Call it a “college town” all you want, Columbus is actually the largest city in America’s seventh-largest state, and it boasts just over four bars per every thousand people.Nearly 34% of the city's population is single, and while the male-female ratio is almost even, a lot of those people are, in fact, horny college kids. With six bars for every thousand people and a population that's 35% single, the 29th-most-active Tinder town also boasts So Ho, one of the sexiest neighborhoods in America.At 2.62 bars per 1,000 residents, it barely cracks the top 30.But with nearly 40% of the population single, 8.6% more women than men, and the 8th-largest market for Tinder, who cares -- you don’t really need them.I swipe Christine to the left, watching the flash across the screen in glib orange lettering.Nope, nope, liked, nope, liked, liked, nope: This is what romance looks like on Tinder, the fastest-growing mobile dating service in the nation, and either the most superficial one to be invented or the one most honest about the primal instincts that have been drawing strangers to each other since the beginning of time.Before you join, the app has to approve you as a member (a slightly daunting process) or you have to be invited.If you want to unlock certain features you either have to pay or invite other to join.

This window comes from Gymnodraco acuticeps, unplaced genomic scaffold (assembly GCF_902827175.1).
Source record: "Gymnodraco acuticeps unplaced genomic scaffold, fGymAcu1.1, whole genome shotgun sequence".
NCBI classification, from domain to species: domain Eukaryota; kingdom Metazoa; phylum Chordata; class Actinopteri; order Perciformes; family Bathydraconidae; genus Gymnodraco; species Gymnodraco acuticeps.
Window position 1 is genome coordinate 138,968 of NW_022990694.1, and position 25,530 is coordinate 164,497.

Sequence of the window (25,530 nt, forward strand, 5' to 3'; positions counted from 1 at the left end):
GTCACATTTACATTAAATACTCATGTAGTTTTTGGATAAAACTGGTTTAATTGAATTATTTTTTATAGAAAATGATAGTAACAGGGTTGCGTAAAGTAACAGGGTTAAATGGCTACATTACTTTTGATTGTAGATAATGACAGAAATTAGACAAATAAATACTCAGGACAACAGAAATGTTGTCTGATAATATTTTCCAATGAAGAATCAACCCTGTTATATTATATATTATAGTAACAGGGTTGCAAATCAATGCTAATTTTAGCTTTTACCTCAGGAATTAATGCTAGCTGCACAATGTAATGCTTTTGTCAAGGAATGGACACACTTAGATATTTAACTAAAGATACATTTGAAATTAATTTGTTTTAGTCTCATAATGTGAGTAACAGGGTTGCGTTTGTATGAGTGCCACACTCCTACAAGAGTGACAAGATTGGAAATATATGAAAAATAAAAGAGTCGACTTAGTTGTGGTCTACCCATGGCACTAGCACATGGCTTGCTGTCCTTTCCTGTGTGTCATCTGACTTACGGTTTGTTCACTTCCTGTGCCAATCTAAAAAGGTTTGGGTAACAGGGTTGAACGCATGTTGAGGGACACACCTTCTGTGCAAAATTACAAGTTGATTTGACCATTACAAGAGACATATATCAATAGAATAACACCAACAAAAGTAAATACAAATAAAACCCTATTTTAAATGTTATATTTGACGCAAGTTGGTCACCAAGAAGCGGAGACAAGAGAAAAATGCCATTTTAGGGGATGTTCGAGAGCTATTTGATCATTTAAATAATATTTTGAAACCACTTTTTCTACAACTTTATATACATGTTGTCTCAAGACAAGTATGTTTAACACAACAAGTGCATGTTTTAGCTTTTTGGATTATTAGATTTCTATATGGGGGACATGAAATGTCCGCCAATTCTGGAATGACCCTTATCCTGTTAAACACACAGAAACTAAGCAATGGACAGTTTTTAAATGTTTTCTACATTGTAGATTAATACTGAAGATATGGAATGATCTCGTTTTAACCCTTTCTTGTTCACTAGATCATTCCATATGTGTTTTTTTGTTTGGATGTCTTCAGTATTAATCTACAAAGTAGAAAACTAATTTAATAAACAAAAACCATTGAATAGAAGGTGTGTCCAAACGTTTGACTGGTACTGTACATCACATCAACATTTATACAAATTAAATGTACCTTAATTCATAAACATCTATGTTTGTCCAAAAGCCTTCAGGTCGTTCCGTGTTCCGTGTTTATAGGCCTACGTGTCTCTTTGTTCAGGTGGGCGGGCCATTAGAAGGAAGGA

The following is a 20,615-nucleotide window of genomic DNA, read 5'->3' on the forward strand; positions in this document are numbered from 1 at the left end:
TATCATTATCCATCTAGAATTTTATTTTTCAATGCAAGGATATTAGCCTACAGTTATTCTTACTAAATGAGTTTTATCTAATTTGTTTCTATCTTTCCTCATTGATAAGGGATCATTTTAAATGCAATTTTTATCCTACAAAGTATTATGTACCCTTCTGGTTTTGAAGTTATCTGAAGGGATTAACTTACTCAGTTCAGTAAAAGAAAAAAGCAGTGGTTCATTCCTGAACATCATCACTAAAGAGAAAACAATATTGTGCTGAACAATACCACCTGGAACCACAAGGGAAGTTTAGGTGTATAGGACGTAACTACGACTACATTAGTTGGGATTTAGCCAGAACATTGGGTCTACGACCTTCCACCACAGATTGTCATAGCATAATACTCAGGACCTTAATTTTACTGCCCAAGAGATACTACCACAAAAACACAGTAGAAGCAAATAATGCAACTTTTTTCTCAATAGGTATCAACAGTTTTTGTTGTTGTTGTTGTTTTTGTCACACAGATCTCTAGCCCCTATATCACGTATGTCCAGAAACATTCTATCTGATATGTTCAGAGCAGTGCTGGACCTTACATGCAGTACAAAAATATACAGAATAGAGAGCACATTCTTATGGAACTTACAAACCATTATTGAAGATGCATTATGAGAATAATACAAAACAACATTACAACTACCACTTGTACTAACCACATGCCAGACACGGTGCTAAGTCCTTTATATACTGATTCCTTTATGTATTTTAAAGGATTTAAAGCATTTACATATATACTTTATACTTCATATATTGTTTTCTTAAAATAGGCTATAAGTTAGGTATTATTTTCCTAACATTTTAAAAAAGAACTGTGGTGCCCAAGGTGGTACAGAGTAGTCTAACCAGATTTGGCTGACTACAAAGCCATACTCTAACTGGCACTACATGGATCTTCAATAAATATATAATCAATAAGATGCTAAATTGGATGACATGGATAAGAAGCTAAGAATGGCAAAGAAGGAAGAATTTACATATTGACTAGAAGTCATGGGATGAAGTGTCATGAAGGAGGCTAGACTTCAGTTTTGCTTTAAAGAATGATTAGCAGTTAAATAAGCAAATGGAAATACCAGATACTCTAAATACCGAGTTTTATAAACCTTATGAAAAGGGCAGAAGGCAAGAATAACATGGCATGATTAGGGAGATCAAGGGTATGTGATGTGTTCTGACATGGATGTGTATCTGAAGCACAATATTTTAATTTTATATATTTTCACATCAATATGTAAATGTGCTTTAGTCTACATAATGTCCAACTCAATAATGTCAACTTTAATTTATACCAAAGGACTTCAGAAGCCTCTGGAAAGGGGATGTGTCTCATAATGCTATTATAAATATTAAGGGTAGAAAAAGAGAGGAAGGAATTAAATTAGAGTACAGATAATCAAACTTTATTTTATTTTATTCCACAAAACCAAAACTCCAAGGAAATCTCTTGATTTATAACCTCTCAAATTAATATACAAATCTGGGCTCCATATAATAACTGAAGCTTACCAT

You know what we Much like its baseball team, Boston’s concentration of bars is highly overrated.
At first people were drawn to the app for its simplicity - users can swipe left to decline and right to approve a date. Now, it seems you can’t go anywhere without meeting couples who got together though it.
The app’s best quality is undoubtedly its sheer amount of users – there are 50 million active ones, so it’s unlikely you’ll run out of potential matches.
But let’s cut the nonsense: nobody really cares about the best city to start a hot sauce company. What we do care about, however, is where we can get the most action with the least amount of effort.
And to figure that out, we took a list of the 30 busiest US Tinder markets (as provided by the company) and narrowed it down using three important criteria known to increase odds and fuel the flames of "romance": number of bars per 100 people (according to a study by Infogroup Targeting Solutions); percentage of single residents; and lopsided ratios of women to men.